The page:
Hemp: Fresh from Florida
Holly Bell is a true believer when it comes to the potential for hemp in Florida and has called CBD “the new ibuprofen.”
She was appointed the director of cannabis by Agriculture Commissioner Nikki Fried and started in February after holding a similar position in Tennessee. She previously worked as an entrepreneur and in the banking and financial services industry in Nashville. Ms. Bell grew up on a farm in Indiana and graduated with a bachelor’s in agricultural economics from Purdue University.
For her first order of business in Florida, Ms. Bell and her office worked to pass a state Hemp Bill that went into effect in July. They are also working with the Department of Health to produce rules on cannabis edibles, as well as finalizing rules for the Florida industrial hemp industry.
“It will assist businesses and be a catalyst for the industry, once we get the rules done, because there will be a certainty there in how we do it,” she said. “I believe the rules will be a huge boost for the industry.”
Ms. Bell and her team consulted other states that grow hemp as an agricultural commodity, asking how they implemented rules and what they might change in hindsight.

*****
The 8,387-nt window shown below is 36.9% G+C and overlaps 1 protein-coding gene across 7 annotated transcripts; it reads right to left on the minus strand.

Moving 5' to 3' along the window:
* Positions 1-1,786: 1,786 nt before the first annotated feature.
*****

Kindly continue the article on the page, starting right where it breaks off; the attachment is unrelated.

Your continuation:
“One of the more consistent messages I got, and I saw this in Tennessee, is there’s a lot of focus on farmers to grow it. But if we don’t have an economy in place for that farmer to sell his crop then we’ve really not done the farmer a justice. So making sure you’re attracting and promoting economic development at the various levels of industry is very important and it needs to be done at the same time you’re starting to grow because the growth cycle is only four months.”
She sees Florida as a leader in the U.S. hemp industry.
“I see a lot of interest from the United States in people who want to come here and make hemp a great industry here,” she said. “Because of our climate, also it is something that can be done year round.”
The state also poses challenges, including an abundance of wet weather and insects that can spread disease.
Personally, Ms. Bell uses CBD products to control her blood pressure. She takes a 500 mg tincture every day, a half a dropper full each morning.
“I find it to help me in a way I couldn’t get pharmaceuticals to help me,” she said. “And it helped with my blood pressure. We had tried diet. We had tried exercise. We had tried a prescription. And genetically in my family it happens.”
Ms. Bell sees CBD extraction and exporting hemp to other states as just a few of many applications and “one more diversification tool for a farmer.”
“We’ve just started to scratch the surface of what we can do with this plant,” she said. ¦